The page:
3) Schedule daily pleasure islands for yourself: 

How often do many of us live through the week barely hanging on and purely focused on the salvation that the weekend supposedly bring? There are better ways to honor your precious life time and connection to life, yourself and your pleasure.

Instead of just pushing through and exclusively relying on too much coffee or sugars to make it through your day, let me introduce you to your allies on the way to a more joyful life experience, your daily pleasure islands!  Most of us love to dream ourselves away from time to time to a beautiful island of our choosing, a place where we can just be, with no demands placed upon us, no thousand roles to play, and the cleansing air of the ocean washing away the old debris of previously encountered unpleasantness.

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Recharge your batteries daily by reconnecting to yourself, your Self-love and Sensuality

To create little islands of pleasure in your daily life, schedule in two or three-time slots of 20 minutes each throughout your day, for example in your lunch break, after work or at the start of your day. Make sure these islands are truly scheduled in and keep them as appointments with yourself, just like you would keep an appointment with someone else. And then fill these islands with sensual experiences you love and enjoy, time well spent that recharges your battery on a daily basis. Some ideas for your personal pleasure islands could be:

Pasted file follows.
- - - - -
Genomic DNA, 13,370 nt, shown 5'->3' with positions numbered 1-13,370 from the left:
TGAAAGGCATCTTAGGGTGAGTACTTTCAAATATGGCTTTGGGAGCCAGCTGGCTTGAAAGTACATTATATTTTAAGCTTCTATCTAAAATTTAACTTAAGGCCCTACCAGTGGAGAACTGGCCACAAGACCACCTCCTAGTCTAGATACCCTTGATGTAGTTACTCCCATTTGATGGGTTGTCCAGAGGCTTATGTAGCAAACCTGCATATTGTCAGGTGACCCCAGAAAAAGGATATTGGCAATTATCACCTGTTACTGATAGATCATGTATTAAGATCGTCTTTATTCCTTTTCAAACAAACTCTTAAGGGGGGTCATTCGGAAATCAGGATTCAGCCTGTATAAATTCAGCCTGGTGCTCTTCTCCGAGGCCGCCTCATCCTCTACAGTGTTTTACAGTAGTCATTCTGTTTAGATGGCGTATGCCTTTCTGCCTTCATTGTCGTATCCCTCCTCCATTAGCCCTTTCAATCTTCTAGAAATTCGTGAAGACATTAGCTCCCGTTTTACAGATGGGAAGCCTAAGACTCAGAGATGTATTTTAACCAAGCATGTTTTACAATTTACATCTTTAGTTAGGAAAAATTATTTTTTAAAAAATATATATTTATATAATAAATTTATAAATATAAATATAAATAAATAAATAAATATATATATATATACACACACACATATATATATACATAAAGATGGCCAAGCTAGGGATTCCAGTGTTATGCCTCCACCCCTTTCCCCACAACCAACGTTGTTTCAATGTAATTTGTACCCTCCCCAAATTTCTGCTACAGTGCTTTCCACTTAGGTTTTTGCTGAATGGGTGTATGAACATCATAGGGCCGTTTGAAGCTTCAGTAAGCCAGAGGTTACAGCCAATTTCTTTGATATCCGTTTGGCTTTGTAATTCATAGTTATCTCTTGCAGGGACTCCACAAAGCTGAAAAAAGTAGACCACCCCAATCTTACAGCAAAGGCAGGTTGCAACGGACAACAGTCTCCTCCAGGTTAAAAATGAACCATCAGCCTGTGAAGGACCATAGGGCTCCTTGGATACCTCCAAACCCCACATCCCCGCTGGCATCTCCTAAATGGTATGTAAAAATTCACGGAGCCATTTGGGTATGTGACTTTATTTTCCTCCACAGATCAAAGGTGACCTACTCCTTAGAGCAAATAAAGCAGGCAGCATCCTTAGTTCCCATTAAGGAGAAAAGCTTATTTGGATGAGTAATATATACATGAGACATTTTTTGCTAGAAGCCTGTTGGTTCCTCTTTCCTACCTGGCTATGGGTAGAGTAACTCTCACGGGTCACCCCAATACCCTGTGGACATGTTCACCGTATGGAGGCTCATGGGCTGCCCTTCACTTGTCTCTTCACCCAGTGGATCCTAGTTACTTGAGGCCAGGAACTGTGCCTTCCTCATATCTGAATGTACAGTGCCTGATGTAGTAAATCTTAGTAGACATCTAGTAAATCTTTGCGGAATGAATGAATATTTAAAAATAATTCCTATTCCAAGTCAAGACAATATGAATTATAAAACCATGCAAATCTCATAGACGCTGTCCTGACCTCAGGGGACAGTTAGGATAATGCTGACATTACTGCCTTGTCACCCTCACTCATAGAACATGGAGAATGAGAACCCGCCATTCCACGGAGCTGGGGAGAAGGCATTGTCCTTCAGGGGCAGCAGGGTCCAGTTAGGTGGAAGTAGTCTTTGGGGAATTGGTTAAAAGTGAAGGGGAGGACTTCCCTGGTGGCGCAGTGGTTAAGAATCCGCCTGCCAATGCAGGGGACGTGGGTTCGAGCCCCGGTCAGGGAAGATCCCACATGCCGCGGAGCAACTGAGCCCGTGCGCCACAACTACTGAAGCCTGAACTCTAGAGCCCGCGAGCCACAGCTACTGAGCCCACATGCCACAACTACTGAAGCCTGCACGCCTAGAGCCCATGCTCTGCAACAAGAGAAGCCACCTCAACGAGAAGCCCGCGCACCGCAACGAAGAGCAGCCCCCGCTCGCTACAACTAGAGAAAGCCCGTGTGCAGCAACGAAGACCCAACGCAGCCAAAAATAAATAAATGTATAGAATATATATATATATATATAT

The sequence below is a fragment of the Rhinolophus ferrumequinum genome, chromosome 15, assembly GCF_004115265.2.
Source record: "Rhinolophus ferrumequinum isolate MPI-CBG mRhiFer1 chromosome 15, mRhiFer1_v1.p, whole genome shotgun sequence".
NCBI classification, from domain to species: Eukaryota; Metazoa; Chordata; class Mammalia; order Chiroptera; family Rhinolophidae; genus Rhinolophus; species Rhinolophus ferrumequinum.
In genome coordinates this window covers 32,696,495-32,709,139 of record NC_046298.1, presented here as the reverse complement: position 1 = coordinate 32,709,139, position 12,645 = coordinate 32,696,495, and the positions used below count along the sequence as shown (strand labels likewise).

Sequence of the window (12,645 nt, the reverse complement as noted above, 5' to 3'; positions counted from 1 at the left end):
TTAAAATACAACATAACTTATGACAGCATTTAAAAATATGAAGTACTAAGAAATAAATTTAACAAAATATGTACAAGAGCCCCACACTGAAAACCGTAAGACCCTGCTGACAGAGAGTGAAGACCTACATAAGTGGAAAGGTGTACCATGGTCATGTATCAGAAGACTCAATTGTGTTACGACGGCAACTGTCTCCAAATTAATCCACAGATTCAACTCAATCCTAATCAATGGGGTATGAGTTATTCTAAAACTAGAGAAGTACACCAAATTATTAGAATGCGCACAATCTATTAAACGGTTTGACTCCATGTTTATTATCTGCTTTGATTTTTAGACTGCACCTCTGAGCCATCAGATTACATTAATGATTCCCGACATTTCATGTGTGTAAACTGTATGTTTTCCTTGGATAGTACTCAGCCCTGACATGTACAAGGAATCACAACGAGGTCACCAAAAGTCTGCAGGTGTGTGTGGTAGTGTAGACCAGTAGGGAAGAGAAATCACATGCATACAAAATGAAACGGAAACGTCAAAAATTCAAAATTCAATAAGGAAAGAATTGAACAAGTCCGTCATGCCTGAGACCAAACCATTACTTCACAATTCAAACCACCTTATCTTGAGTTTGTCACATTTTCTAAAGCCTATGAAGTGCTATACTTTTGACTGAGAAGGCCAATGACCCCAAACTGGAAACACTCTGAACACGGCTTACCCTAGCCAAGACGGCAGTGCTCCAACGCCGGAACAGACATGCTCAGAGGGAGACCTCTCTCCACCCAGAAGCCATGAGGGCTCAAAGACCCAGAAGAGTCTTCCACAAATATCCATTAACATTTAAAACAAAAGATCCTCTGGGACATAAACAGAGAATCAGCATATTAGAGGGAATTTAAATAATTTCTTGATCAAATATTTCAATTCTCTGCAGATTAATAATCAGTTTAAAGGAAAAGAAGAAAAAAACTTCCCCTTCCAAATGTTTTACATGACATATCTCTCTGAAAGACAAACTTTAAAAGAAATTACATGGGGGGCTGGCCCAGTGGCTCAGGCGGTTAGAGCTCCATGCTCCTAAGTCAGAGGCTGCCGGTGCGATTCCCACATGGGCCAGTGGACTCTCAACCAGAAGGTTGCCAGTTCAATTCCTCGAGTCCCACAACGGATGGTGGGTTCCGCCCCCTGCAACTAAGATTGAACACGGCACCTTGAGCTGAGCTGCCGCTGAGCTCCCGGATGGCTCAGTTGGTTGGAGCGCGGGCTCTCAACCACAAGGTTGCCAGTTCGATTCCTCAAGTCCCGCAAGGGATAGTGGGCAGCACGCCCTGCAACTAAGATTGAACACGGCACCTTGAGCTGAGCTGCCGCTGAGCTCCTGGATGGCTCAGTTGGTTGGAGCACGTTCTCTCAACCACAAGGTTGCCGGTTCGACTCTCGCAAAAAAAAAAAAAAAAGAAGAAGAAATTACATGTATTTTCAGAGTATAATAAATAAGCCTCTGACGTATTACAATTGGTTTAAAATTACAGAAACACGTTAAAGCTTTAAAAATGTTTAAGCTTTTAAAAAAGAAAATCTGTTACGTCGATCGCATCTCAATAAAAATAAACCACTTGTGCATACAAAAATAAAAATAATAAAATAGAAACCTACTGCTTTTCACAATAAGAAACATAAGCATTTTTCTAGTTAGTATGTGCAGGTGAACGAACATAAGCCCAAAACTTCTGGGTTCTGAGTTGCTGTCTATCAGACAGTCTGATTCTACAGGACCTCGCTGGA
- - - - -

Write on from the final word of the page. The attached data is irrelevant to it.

• giving yourself a massage, for example an ear, hand, or footmassage, ideally with some oil of your choosing (sandalwood, lavender, or whatever tickles your fancy). You can read more on the healing power of touch here (in German).
  • put on your favourite tunes and dance all your stresses away. No inhibitions! Lock your door and close your blinds if need be. I strongly believe in the incredible power of dance to free yourself from imposed aspects of shame, emotional blockages or yes, of course physical tensions!
  • indulge in a bubble bath with candlelight and soothing music or put on a guided meditation while you are at it
  • practise mindful eating
  • Do a blindfolded exercise: At first, taste your food without a blindfold. Then, blindfold yourself, and see how the experience changes. This approach can also be applied to touching everyday utensils, furniture etc.
  • Get creative: dip your fingers in paint and create some crazy art, sing a nonsense song , impersonate your favourite actor…the possibilities are endless.
  • Reconnect with your partner or lover, fully focusing on the sound of their voice, their looks, their smell…
  • Practise breathing exercises
  • Do some stretches, a short Yoga session or some other forms of movement you enjoy
  • Whatever you do, make sure to remind yourself that you are allowed to enjoy yourself and that enjoying life makes you more vibrant, healthy, giving and even productive!

Do you have any other ideas on how to create more joy in your daily life? Feel free to share below.

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The power and Sensuality of dance

 

 

 

 

Categories: Amor und Eros - Love and sensual living, Posts in English | Tags: , , , , , | 1 Comment